SUSE LINUX is, to a very large extent, internationalized and can be modified for local needs in a flexible manner. In other words, internationalization (I18N) allows specific localizations (L10N). The abbreviations I18N and L10N are derived from the first and last letters of the words and, in between, the number of letters omitted.
Settings are made with LC_ variables defined in the file /etc/sysconfig/language. This refers not only to native language support, but also to the categories Messages (Language), Character Set, Sort Order, Time and Date, Numbers, and Money. Each of these categories can be defined directly with its own variable or indirectly with a master variable in the file language (see the manual page man locale).
This variable (if set) overwrites the values of the variables mentioned above.
If none of the above variables are set, this is the fallback. By default, SUSE LINUX only sets RC_LANG. This makes it easier for users to enter their own values.
A yes or no variable. If it is set to no, root always works in the POSIX environment.
The other variables can be set via the YaST sysconfig editor. The value of such a variable contains the language code, country code, encoding, and modifier. The individual components are connected by special characters:
You should always set the language and country codes together. Language settings follow the standard ISO 639 (http://www.evertype.com/standards/iso639/iso639-en.html and http://www.loc.gov/standards/iso639-2/). Country codes are listed in ISO 3166 (http://www.din.de/gremien/nas/nabd/iso3166ma/codlstp1/en_listp1.html). It only makes sense to set values for which usable description files can be found in /usr/lib/locale. Additional description files can be created from the files in /usr/share/i18n using the command localedef. A description file for en_US.UTF-8 (for English and United States) can be created with:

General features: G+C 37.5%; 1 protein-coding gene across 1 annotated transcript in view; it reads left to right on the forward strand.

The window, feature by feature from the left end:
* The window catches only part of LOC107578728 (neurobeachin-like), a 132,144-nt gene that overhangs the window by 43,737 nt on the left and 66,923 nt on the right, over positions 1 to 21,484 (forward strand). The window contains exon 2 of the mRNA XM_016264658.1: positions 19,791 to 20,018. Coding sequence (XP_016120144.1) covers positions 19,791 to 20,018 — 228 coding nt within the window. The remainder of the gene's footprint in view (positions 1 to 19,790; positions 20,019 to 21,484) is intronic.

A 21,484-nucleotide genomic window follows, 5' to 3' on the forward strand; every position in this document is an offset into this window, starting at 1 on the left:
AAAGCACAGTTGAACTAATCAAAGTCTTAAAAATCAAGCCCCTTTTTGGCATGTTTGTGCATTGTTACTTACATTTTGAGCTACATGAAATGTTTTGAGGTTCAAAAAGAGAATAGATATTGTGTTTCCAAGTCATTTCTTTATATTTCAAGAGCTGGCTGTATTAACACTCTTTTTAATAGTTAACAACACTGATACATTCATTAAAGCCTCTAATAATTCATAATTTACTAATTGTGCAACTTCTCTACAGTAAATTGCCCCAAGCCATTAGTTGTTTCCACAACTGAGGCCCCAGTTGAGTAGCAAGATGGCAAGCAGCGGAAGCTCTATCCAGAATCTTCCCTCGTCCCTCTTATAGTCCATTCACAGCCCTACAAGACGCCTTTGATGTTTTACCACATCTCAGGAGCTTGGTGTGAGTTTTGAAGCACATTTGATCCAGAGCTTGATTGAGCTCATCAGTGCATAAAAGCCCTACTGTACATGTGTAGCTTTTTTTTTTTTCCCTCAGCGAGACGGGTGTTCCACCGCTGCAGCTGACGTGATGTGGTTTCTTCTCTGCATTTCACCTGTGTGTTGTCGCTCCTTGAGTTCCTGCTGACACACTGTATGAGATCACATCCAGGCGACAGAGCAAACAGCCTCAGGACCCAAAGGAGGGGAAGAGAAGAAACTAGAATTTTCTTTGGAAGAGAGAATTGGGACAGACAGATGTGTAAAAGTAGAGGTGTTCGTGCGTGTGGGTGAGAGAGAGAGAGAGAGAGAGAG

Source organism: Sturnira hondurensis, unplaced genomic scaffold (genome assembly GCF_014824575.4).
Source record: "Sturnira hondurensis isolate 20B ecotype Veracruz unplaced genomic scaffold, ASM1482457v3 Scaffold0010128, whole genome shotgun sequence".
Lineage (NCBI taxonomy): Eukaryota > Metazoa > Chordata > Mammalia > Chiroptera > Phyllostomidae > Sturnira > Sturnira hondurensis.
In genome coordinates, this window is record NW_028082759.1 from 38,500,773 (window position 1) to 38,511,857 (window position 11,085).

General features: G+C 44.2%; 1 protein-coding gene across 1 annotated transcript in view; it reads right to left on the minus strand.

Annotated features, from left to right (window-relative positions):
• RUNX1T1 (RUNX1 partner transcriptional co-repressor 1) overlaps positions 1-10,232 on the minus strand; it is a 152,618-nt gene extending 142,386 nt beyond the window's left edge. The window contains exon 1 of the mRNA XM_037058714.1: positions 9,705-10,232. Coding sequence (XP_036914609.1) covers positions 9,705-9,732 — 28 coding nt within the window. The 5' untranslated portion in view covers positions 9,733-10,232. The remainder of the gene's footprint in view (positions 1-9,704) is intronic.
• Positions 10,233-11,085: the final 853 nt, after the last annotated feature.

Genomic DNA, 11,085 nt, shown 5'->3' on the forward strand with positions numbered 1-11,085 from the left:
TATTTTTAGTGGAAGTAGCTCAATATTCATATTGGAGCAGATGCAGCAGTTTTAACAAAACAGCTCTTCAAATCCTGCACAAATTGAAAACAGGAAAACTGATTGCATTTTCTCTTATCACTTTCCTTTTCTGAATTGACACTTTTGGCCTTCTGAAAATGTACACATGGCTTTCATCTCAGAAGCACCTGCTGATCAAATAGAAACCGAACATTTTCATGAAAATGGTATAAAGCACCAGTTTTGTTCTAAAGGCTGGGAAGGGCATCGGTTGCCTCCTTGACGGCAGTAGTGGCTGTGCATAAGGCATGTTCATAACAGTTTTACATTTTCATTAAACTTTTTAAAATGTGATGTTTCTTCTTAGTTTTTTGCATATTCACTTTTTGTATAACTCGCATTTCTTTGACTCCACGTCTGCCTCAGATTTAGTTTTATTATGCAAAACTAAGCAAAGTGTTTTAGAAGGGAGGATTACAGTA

localedef -i en_US -f UTF-8 en_US.UTF-8
This is the default setting if English is selected during installation. If you selected another language, that language is enabled but still with UTF-8 as the character encoding.
This sets the language to English, country to United States, and the character set to ISO-8859-1. This character set does not support the Euro sign, but it can be useful sometimes for programs that have not been updated to support UTF-8. The string defining the charset (ISO-8859-1 in this case) is then evaluated by programs like Emacs.
SuSEconfig reads the variables in /etc/sysconfig/language and writes the necessary changes to /etc/SuSEconfig/profile and /etc/SuSEconfig/csh.cshrc. /etc/SuSEconfig/profile is read or sourced by /etc/profile. /etc/SuSEconfig/csh.cshrc is sourced by /etc/csh.cshrc. This makes the settings available system-wide.
Users can override the system defaults by editing their ~/.bashrc accordingly. For instance, if you do not want to use the system-wide en_US for program messages, include LC_MESSAGES=es_ES so messages are displayed in Spanish instead.
Files in the category Messages are, as a rule, only stored in the corresponding language directory (like en) to have a fallback. If you set LANG to en_US and the message file in /usr/share/locale/en_US/LC_MESSAGES does not exist, it falls back to /usr/share/locale/en/LC_MESSAGES.
A fallback chain can also be defined, for example, for Breton to French or for Galician to Spanish to Portuguese:
If desired, use the Norwegian variants nynorsk and bokmål instead (with additional fallback to no):
Note that in Norwegian, LC_TIME is also treated differently.
The thousands comma is not recognized. LANG is probably set to en, but the description glibc uses is located in /usr/share/lib/en_US/LC_NUMERIC. LC_NUMERIC, for example, must be set to en_US.
The GNU C Library Reference Manual, Chapter “Locales and Internationalization”; included in glibc-info.
Markus Kuhn, UTF-8 and Unicode FAQ for Unix/Linux, currently at http://www.cl.cam.ac.uk/~mgk25/unicode.html.
Unicode-Howto, by Bruno Haible: file:/usr/share/doc/howto/en/html/Unicode-HOWTO.html.